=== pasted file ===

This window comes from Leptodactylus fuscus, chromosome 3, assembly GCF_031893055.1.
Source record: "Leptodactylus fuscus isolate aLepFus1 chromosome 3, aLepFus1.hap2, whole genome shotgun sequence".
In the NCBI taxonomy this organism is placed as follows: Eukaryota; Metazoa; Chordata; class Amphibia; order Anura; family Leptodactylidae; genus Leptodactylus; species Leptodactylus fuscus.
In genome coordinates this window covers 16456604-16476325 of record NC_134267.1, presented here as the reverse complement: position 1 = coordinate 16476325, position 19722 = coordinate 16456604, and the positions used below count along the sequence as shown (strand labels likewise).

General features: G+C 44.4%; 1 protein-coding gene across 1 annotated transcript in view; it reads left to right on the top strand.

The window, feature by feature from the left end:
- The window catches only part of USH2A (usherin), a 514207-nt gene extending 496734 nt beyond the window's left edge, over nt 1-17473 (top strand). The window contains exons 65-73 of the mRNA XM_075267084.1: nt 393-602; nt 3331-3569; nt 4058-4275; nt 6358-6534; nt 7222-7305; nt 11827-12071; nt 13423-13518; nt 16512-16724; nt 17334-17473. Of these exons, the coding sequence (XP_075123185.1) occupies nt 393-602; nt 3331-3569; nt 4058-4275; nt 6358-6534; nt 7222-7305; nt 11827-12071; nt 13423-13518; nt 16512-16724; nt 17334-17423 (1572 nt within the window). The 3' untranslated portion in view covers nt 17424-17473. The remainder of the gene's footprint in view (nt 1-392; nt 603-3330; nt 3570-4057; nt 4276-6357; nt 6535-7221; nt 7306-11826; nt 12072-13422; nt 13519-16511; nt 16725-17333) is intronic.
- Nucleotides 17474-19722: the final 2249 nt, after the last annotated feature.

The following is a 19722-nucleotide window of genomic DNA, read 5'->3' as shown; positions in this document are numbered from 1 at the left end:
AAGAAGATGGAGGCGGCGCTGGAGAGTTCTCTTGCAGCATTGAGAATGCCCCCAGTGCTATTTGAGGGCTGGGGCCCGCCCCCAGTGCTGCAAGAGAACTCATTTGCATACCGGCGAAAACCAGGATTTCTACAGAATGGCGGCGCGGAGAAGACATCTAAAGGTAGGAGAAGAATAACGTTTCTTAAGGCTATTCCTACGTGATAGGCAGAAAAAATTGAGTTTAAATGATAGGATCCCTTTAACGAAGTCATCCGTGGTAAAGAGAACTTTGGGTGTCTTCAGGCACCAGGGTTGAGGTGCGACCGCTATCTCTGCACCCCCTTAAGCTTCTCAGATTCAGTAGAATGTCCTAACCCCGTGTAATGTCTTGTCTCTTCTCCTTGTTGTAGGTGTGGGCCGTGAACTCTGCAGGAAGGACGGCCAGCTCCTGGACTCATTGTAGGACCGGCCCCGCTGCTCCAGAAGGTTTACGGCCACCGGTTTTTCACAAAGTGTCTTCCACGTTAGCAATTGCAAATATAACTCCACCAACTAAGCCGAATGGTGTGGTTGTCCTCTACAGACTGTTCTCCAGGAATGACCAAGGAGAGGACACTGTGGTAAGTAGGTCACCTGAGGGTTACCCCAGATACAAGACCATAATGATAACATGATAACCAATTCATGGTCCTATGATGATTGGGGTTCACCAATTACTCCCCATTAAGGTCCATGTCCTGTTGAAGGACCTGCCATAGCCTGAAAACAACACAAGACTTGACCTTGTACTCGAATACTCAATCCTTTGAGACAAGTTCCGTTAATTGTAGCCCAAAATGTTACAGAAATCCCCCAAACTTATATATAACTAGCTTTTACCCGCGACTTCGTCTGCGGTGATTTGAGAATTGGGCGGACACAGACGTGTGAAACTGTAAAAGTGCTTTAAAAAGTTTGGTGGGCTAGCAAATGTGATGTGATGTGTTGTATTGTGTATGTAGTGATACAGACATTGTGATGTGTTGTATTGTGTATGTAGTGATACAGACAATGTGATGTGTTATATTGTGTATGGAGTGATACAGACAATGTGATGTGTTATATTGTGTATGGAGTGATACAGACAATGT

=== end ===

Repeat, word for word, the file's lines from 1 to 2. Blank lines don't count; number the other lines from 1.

This window comes from Leptodactylus fuscus, chromosome 3, assembly GCF_031893055.1.
Source record: "Leptodactylus fuscus isolate aLepFus1 chromosome 3, aLepFus1.hap2, whole genome shotgun sequence".